Ratio of Cash Assets
Original post by Dennis Hartman of Demand Media
Financial ratios are a series of basic calculations that use financial data to reveal fundamental information about how a business operates or its current financial position. Investors, internal analysts and market analysts all use ratios to learn about businesses. The ratio of cash assets is one such financial ratio that focuses on a business' degree of liquidity.
A ratio of cash assets, also known as a cash-asset ratio, a liquidity ratio or simply a cash ratio, measures a business' assets against its current liabilities. In particular, it takes into account the value of a business' marketable assets and cash. Cash is money the business holds as savings. Marketable securities are property and investments that the business could sell quickly if needed. For example, stock market investments are marketable securities and would count in a cash-asset ratio. However, patents, which are extremely valuable assets to businesses, would not count because they are not marketable or readily convertible into cash.
The formula for a cash-asset ratio consists of adding the value of a business' cash and marketable assets, and dividing this sum by the value of its total current liabilities. Marketable assets are also known as cash equivalents and have clear prices based on what they sell for on an open market, such as a stock exchange, at a given time. Current liabilities include all of a business' short-term spending requirements, such as accounts payable, accruals and notes payable.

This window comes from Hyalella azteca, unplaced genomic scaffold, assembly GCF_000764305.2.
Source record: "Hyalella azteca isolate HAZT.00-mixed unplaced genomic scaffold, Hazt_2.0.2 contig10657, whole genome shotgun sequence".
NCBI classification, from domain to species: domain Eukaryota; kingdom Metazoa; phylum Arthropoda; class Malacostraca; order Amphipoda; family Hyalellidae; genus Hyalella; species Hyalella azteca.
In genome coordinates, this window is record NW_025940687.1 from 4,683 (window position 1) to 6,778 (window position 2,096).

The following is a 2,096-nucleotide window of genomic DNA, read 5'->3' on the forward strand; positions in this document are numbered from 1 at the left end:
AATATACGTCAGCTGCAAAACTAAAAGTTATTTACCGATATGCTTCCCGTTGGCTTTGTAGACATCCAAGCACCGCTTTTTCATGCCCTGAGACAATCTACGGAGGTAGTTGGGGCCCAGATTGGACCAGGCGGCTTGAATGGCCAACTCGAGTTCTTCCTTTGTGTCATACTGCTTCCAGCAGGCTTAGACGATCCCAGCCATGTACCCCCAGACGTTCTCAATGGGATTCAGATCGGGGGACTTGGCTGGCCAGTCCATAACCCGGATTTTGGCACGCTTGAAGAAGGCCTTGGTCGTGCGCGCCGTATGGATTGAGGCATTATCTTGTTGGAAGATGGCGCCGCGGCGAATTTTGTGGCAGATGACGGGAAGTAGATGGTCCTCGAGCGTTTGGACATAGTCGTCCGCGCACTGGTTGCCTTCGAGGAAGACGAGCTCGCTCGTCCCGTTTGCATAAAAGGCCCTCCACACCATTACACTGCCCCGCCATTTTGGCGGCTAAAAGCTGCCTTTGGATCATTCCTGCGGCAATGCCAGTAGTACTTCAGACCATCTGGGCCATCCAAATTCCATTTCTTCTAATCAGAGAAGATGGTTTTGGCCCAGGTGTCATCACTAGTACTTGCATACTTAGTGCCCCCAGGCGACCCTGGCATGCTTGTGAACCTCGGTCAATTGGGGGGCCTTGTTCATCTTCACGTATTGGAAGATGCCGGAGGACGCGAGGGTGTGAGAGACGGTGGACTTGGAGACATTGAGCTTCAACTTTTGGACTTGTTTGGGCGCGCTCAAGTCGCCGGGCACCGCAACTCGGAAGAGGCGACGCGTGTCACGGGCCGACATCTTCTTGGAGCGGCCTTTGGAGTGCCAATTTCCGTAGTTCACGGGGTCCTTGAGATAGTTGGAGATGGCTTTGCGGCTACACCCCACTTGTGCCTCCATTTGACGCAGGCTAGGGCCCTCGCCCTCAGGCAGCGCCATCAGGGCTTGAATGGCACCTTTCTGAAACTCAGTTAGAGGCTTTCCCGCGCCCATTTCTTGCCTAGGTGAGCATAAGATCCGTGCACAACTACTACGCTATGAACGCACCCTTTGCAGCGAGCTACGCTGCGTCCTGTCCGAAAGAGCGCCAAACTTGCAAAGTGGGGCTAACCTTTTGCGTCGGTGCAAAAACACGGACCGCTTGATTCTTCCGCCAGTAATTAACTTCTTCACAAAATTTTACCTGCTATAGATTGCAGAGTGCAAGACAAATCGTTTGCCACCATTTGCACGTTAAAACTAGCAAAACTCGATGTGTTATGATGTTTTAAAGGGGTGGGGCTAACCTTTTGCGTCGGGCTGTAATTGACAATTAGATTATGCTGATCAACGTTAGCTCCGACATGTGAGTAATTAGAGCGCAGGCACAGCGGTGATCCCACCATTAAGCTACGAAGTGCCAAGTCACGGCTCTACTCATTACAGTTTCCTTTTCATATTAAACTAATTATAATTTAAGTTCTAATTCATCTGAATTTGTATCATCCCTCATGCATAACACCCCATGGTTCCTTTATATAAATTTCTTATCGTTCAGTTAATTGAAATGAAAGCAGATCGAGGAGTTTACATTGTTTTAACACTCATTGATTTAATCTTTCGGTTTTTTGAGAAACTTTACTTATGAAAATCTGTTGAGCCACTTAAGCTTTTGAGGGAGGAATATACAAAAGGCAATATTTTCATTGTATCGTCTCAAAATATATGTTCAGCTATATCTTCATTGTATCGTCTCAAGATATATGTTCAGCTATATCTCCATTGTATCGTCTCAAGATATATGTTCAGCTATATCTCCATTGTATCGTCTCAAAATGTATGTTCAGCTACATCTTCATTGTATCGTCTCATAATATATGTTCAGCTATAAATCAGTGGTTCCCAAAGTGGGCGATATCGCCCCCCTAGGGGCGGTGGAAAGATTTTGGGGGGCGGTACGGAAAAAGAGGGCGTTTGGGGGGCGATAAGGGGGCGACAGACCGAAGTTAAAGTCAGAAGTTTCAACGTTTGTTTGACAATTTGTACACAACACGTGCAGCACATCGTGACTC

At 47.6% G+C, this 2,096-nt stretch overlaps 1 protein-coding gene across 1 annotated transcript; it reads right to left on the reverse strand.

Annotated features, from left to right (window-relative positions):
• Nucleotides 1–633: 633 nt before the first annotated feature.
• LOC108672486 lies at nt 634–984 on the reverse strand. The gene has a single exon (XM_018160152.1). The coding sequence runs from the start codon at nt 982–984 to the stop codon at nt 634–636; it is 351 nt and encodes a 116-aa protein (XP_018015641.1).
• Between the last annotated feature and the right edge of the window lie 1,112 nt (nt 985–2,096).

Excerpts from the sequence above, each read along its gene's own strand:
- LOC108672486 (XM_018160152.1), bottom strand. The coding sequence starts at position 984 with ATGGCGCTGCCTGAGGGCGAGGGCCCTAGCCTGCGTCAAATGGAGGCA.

A business' ratio of cash assets indicates several important things. While ratios vary between sectors of the economy and different types of businesses, a high cash-asset ratio indicates that a business has the ability to pay its debts, while a low ratio indicates that it may have difficulty doing so. A rising cash-asset ratio over time shows that a business' growth comes from revenue and retained earnings rather than borrowing. Likewise, a diminishing cash-asset ratio shows that a business' liabilities are growing disproportionately to its ability to pay for them.
Several other financial ratios and accounting metrics share certain features with the ratio of cash assets. One example is the current ratio, which uses the same formula as the cash-asset ratio but adds the value of a business' accounts receivable and its current inventory. Analysts may also look at the proportion of cash to cash equivalents in a business' cash-asset ratio to determine how much of its money is invested and subject to growth or losses, and how much is secure but earning relatively low returns as cash savings.
About the Author
Dennis Hartman is a freelance writer living in California. His work covers a wide variety of topics and has been published nationally in print as well as online. Hartman holds a Bachelor of Fine Arts from Syracuse University and a Master of Arts from the State University of New York at Buffalo.
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